2016 tech forecast: cloudy, with cybersecurity and shifting business models
Three major trends will define the technology environment of 2016, according to IT trade organization CompTIA: the expanding integration of cloud computing into business operations; a nationwide rise in cybersecurity standards; and a broad scale shake-out of the industry.
The predictions come from members of CompTIA’s three industry advisory councils, composed of executives and company officers from firms divided into distributor, partner and vendor categories.
On the whole, they say, the outlook is bright for businesses with strong cloud credentials, burly security and dynamic, adaptive approaches to company-client relationships. Those who have yet to embrace these shifts must do so quickly or else risk “becoming irrelevant.”
“Companies of all sizes will require expert resources that can help them develop and implement effective cloud solutions with flexible transaction models to overcome rising data center costs,” said Sergio Farache, vice president, solutions and strategy, Avnet Technology Solutions. “The most successful players in the channel will adapt to this shift.”
Dina Moskowitz, CEO of SaaSMAX and member of the CompTIA Vendor Advisory Council, took her cloud observations a level deeper.
“Based on the momentum we’re experiencing, I predict that a growing percentage of the VAR, MSP and agent channels will be adding more software-as-a-service (SaaS) applications to their line card, including at least one security-related SaaS application,” she said. “I also predict that more and more SaaS development companies, both IT and line of business focused, will be launching and embracing channel partner programs.”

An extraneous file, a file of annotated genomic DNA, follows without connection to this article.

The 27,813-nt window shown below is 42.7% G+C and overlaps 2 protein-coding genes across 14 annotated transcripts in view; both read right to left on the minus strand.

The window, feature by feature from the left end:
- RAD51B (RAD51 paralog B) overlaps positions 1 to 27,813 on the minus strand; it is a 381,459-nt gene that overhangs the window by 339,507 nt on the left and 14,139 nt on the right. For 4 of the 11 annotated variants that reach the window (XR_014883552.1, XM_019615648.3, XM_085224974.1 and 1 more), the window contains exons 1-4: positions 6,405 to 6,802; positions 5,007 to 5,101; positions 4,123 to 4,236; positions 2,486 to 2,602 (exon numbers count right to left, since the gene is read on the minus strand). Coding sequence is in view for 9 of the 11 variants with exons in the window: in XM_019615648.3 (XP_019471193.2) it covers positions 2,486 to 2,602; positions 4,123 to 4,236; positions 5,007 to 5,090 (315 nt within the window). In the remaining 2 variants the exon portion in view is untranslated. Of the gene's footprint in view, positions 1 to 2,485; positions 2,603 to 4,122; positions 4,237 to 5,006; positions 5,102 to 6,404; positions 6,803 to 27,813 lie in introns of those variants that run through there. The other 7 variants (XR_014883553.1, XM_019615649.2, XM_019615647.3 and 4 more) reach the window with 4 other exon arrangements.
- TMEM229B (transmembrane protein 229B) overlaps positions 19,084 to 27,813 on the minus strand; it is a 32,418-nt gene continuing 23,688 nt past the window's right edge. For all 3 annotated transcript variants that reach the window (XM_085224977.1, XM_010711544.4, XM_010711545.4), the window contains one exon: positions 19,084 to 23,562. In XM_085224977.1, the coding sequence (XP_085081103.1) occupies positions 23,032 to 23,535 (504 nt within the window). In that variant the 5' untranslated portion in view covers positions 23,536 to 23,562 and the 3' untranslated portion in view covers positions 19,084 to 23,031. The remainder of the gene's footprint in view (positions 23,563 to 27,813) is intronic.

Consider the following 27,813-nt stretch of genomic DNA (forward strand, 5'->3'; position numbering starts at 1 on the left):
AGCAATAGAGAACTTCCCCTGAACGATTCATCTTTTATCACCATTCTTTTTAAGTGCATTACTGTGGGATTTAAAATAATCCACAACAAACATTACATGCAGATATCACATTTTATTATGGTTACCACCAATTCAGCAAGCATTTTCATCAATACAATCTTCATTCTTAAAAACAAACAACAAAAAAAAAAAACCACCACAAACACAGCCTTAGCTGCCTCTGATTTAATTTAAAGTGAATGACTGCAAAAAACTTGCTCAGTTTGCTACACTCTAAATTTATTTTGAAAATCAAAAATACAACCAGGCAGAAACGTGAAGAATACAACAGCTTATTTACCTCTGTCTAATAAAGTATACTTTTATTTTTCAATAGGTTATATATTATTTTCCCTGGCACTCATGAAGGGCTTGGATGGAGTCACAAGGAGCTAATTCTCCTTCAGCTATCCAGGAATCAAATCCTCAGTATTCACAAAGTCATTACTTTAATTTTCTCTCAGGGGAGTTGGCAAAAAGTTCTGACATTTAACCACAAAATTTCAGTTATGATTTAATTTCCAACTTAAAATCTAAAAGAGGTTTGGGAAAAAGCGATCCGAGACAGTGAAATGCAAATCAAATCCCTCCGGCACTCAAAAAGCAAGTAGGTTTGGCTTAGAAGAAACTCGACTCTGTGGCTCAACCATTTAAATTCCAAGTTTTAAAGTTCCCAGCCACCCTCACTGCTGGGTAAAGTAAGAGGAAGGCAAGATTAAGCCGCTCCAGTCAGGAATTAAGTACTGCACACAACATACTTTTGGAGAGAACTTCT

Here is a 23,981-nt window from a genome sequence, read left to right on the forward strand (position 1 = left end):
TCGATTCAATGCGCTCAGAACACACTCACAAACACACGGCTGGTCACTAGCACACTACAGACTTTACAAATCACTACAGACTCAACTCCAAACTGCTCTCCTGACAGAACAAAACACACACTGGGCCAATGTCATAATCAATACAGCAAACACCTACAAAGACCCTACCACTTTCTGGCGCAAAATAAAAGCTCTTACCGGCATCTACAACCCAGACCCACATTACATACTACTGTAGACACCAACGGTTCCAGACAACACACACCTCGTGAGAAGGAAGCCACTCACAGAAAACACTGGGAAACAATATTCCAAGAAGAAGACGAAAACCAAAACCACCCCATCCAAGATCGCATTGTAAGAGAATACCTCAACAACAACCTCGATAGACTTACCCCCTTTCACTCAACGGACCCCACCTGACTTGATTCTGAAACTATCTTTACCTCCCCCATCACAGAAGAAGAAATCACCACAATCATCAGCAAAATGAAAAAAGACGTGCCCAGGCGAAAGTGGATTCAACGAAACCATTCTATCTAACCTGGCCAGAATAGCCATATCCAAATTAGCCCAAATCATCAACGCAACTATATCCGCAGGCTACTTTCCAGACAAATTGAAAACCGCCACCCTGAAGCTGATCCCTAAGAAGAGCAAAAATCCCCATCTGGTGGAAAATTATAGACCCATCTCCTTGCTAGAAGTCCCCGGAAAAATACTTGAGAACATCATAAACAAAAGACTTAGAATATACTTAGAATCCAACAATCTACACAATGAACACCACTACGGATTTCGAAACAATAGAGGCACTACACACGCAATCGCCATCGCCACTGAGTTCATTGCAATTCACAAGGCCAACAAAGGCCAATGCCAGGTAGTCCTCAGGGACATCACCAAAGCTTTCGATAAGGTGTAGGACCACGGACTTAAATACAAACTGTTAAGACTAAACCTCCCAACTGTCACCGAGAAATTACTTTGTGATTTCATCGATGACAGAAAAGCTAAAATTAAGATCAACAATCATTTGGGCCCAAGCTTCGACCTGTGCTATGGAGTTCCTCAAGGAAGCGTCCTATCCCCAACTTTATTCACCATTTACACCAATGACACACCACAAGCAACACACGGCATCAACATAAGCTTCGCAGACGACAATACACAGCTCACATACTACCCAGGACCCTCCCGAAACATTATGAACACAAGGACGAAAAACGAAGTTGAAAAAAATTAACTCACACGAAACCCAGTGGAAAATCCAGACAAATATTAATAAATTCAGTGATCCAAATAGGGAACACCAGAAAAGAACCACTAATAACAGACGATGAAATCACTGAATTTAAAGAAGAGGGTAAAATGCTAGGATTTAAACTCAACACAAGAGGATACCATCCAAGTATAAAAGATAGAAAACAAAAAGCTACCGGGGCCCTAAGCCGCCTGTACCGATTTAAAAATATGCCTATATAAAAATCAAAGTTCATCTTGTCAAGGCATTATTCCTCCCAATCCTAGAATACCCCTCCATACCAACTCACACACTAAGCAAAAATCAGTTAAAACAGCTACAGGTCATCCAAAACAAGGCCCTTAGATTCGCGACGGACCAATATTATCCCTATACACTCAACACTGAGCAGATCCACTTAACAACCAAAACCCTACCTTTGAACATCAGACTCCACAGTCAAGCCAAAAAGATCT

As cloud-based assets proliferate, and in the wake of what has been deemed “The Year of Breaches,” by many observers, an enhanced focus on securing networks and protecting data will come as a shock to no one.
“The year 2016 will be the year of a lot more firing of CIOs and CSOs,” said Paul Cronin, senior vice president, Atrion and member of the CompTIA Partner Advisory Council. “This will be fueled by more cybersecurity attacks on business and negative headlines calling out companies for their inability to protect their data, employees and customers.”
Cronin suggested that more and more industries will move from internal security teams to external ones, outsourcing their asset protection to third parties.
“Consultants, integrators and vendors who can help the CIO design an all-encompassing security business strategy that addresses the concerns of corporate executives and engages the business units will find themselves in the right place at the right time,” he said.
This shift will be only one of numerous changes that the advisory board members say will change the nature of IT business models and necessitate major transformation, particularly for channel companies.
“The days of being a ‘trusted advisor’ are fast fading away,” said Lester Keizer, CEO, Business Continuity Technologies and member, CompTIA Partner Advisory Council. “Our clients today are demanding that we become ‘business partners’ to help them gain the competitive edge in the fast-changing digital world. Our technicians are becoming business analysts; our sales people are moving away from solution selling to insightful selling.”
Overall, said Jay McBain, co-founder, ChannelEyes and member, CompTIA Vendor Advisory Council, “fewer companies will fit the traditional reseller or solution provider label, as many have transformed (or born into) a recurring revenue business model around managed services, cloud, SaaS integrations, line-of-business and vertical specialists.”
“I predict that upwards of 80 percent of technology decisions will come from outside of the IT department and channel partners (and vendors) that understand the line of business software stack and have the integration skills will be big winners.”